6. Preheat the oven to 375° F. Clean out the bowl used for the crust and dry it.
  7. For the filling: Place the sugar and butter into the mixing bowl and cream them together using a wooden spoon. Add the egg, pastry flour, almonds, buttermilk, baking soda, baking powder, and salt. Stir with the spoon until smooth.
  8. Place half the apple slices into the tart pan along with half of the prunes. Pour in the batter and smooth it with an offset spatula. Sprinkle the rest of the prunes over the top and then place the remaining apple slices attractively over the top. Place the tart on a sheet tray with sides. This tart will overflow -- It is meant to. It's what's going to give it part of its charm, but you will definitely want to put it on a sheet tray.
  9. Bake the tart in the oven for 25 minutes. At the end of 25 minutes sprinkle the 2 tablespoons of sugar over the tart and dot it with the 2 tablespoons of butter. Bake another 15 to 20 minutes, or until it is nicely browned and set. Remove the tart from the oven to cool. As it cools, run a paring knife around the outside edge to trim off the excess overflow.
  10. The tart is best if it can rest for 3 to 4 hours before serving. The juices from the apple, the Armagnac, and the prunes will all leach out their wonderful flavor. Cut it into wedges and serve with or without whipped cream.

See what other Food52ers are saying.

  • kaykay
  • cheese1227
  • Greenstuff
  • Oui, Chef
    Oui, Chef
  • mrslarkin

32 Reviews

Ashley M. January 25, 2018
I made this last night and was VERY disappointed. I was super excited to make it and followed the recipe exactly (except for using dried apricots to replace the prunes, because I couldn't find prunes at my store).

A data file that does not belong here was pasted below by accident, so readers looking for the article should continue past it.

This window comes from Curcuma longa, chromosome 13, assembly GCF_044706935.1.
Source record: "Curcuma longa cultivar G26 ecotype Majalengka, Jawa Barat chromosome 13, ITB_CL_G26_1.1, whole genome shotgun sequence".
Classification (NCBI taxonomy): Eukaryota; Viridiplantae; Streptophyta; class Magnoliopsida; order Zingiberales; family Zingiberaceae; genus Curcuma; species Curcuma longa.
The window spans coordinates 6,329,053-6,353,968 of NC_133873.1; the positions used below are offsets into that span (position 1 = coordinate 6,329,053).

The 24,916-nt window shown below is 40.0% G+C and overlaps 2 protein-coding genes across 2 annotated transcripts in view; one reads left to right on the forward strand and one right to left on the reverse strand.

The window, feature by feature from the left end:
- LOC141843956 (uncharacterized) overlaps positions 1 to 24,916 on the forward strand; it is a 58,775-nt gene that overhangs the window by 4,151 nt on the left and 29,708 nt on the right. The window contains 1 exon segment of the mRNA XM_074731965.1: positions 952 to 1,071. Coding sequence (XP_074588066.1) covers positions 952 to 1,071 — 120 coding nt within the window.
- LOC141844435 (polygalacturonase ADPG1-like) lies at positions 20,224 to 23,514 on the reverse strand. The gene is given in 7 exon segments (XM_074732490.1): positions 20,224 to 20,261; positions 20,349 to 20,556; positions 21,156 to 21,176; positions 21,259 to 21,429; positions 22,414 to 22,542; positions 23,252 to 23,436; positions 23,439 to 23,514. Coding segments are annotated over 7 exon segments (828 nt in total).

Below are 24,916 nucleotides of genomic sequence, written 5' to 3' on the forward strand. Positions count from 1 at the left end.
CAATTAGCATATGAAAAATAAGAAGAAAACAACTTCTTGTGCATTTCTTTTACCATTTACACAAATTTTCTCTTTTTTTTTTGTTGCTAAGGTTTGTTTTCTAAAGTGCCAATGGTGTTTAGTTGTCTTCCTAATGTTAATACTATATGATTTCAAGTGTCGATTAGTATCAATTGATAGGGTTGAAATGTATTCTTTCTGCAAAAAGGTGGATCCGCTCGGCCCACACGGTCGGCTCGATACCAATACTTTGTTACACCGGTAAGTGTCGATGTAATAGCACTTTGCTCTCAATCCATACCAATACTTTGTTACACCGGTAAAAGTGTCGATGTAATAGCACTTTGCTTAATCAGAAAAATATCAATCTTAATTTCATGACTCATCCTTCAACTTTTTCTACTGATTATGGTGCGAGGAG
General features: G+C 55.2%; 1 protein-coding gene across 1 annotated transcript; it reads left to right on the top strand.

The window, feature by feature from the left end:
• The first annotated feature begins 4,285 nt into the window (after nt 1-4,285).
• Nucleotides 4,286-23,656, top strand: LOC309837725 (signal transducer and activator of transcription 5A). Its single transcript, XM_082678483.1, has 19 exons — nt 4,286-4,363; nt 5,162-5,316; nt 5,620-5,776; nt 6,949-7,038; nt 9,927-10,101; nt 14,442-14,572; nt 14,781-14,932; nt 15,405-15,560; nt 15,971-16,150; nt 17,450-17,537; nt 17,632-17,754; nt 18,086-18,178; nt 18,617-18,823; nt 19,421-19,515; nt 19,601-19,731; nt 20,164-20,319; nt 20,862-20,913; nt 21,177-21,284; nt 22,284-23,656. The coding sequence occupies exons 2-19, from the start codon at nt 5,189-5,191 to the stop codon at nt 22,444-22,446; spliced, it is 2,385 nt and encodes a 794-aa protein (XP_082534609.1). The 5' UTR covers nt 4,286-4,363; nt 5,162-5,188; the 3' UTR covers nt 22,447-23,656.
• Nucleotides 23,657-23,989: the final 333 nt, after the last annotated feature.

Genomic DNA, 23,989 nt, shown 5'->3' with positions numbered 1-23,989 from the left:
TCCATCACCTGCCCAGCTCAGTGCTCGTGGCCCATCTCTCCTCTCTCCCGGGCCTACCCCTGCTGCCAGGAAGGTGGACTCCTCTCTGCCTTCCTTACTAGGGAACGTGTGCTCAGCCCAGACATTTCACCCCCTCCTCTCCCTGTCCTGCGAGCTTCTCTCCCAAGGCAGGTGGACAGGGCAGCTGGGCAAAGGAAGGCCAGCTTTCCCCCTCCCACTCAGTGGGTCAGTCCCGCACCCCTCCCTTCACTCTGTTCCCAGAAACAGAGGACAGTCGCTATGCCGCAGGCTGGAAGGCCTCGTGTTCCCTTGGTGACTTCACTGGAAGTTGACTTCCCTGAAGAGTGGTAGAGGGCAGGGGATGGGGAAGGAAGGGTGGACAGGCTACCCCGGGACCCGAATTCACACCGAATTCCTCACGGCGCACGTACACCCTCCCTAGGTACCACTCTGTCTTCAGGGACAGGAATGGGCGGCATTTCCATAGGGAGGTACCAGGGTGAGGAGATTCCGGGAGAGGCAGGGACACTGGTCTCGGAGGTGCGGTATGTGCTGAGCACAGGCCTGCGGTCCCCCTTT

The end product....the crust was very dry and dense and the filling wasn't one I'd rush to make again (even if I could fix the problem with the crust).
Another weird part of the baking was that after the first 25 min your'e supposed to put on 2 T sugar and 2 T butter cubed. However the cake had already started to set at that point so the butter and sugar did not incorporate into the batter, but simply sat on top.
No, I won't be making this one again.
Altilla January 16, 2013
This will be made this evening I believe...
ThereseTetzel January 16, 2013
Tis sounds yummy. The 1 tablespoon of yeast sounds like a lot. Is that amount correct?
kaykay March 13, 2011
Truly beautiful and professional looking. You're in a class by yourself!
cheese1227 March 8, 2011
My neighbor is paying me $40 to make this for his wife's birthday on Thursday! I'll have to send you royalties!
thirschfeld March 8, 2011
Just let me know how they like it.
Greenstuff March 8, 2011
Anyone who would dis a prune hasn't had one soaked in Armagnac. This sound better than most anything I had in Belgium, and I probably gained 20 pounds when I lived there.
thirschfeld March 8, 2011
Thanks Greenstuff and yes prunes in armagnac are a pleasure
Oui, C. March 8, 2011
This sounds absolutely fabulous, and I love where you're going with your photography, very nice indeed. - S
thirschfeld March 8, 2011
Thanks Steve thanks for the kind words on the photos.